The Future of Retail, Part 3: Where We’re Headed05.10.2017
We’ve come to the final portion in our series on the future of retail. If you haven’t read Part 1 and Part 2, go do that now! We discussed how the retail industry has changed over the past couple of decades, as well as how technology has made an enormous impact on retail.
Join us by reading Part 3 below, where our very own BDS experts look deep into the retail crystal ball and make some bold predictions about the future of the industry!
Technology & Brick-and-Mortar Merge
Our first prediction revolves around the fact that technology could actually help brick-and-mortar retailers in the coming years. While Amazon and online shopping aren’t going away, physical store locations may be starting to gain back some of their competitive advantage through technology:
“Soon there will be an increase in in-store technology, with more interactive displays that will engage guests. The less time spent at the point of purchase (shorter lines) because of the ability to shop online will also attract consumers,” predicted our Senior Results Specialist, Julie M.
Our Account Planner, Jenny M., agreed: “Endcaps are starting to become more technologically advanced as brick-and-mortar retailers look to find new ways to attract online shoppers through advanced displays, events, and in-store activities,” she said.
In a blog that we published at the beginning of 2017, we predicted that remarkable in-store experiences will be necessary for retailers to bring people to their locations. Consumers, particularly Generation Z shoppers, are increasingly searching for virtual reality, augmented reality, and other types of unique in-store experiences fueled by technology. Even older shoppers will utilize these in-store experiences if the technology is easy enough for them to use and the benefits are clear. As one of our Recruiters, Brian M., predicts, look for this trend to continue: “Stores will be even more interactive by using technology. This allows customers to be able to see what products are available and how they could potentially look within their space at home or the office.”
Smaller Is Better
We may have already experienced the peak of massive department stores in the retail space. Target has announced that they will launch hundreds of smaller “flex-format” stores across the country. Many retailers are re-thinking store size as well, with consumers increasingly preferring smaller, more specialized boutiques.
“Specialty retailers like Best Buy are going to double down on the boutique experience, meaning less actual product in the store, while other retailers like Fry’s will continue to be the traditional brick-and-mortar they have been,” predicted our Senior Developer, John M.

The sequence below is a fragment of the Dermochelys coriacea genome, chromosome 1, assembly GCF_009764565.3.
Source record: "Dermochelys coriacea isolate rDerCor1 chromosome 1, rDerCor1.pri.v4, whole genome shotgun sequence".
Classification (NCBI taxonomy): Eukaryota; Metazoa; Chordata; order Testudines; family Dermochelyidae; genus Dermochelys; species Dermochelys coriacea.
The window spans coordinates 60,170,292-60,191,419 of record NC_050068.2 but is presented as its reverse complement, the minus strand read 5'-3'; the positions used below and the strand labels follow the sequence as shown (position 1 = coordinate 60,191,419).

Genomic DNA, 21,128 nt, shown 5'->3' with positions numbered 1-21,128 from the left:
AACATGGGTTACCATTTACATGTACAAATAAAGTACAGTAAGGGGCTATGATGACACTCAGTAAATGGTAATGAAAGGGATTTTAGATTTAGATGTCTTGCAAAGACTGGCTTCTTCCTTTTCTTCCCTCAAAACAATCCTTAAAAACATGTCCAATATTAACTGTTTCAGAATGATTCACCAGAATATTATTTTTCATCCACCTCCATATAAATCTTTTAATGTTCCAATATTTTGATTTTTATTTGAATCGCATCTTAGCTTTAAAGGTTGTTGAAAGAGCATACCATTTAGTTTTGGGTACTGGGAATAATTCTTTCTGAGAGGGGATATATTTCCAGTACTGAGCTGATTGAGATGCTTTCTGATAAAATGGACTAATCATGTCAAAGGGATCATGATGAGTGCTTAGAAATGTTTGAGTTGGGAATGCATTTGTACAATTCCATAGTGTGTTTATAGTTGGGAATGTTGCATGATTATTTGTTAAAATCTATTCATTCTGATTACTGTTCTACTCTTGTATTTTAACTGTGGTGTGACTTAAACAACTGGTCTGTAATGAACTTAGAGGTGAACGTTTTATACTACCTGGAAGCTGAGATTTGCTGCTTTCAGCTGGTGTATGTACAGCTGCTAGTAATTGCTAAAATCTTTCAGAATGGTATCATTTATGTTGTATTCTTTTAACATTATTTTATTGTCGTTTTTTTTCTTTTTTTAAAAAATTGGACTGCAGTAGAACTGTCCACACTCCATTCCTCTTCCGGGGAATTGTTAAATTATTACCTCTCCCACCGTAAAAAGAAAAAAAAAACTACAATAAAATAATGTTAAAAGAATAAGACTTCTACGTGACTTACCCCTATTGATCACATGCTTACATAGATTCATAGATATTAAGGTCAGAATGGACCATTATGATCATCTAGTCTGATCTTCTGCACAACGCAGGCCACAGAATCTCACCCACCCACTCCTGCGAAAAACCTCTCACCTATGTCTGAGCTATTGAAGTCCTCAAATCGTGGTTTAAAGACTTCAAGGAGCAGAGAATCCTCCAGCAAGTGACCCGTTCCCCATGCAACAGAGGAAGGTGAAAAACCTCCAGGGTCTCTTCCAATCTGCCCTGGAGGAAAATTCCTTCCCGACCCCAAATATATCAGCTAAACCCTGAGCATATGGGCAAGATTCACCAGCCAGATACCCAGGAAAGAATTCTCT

Another expert also believes that the retail space will continue to splinter out into niche markets over the next 5-10 years:
“There will be fewer big players, and more experiential presence by brands, either in-store or via standalone brand shops,” said our SVP of Client Development, David T.
Space Dedicated to Manufacturers
If retailers do choose to keep large, warehouse-type spaces, expect them to be more dedicated to manufacturers, customer experience, and customer service. Tech brands like Samsung, Sony, and Apple have had success with this model. Mary M., our Director of Operations had a lot to say about this trend:
“In the near term, interactive displays with lower price-point items will continue to thrive. When considering the purchase of higher-priced items, like a TV or car, consumers will always use the Internet to price check, research, etc. When they come into the warehouse space to pick up an item, there is a terrific opportunity for residual sales to happen at other price points,” she said.
Online Shopping Continues
Even though brick-and-mortar retailers could use technology and transform their physical space to become more viable to the next generations of shoppers, make no mistake that the future of retail is still on the Internet.
Retailers must continue to focus on their online space, not only optimizing their eCommerce experience, but reaching new consumers through omni-channel social strategies. Many brands are even starting to develop a “social consciousness,” and at the very least, they must respect their perceived image on social media.
Anthony H., our Market Development Manager, points out that, “more and more people are becoming tech savvy and retailers are slowly shifting and downsizing overhead costs to continue making profits.”
Victor N., our Customer Service Specialist, sums it up nicely:
“The future is the Internet space. Places like Best Buy are morphing into advertising space for other companies. The retail space is more for advertising and demonstrating than it is sales. These days, and in the future, sales are happening in the comfort of your own home. Even groceries can be delivered to your front door.”
Do you agree with any of these predictions as to where the future of retail is heading? We’d love to hear from you! Contact us to share your thoughts or to connect with a BDS expert on how we can build your future at retail and beyond.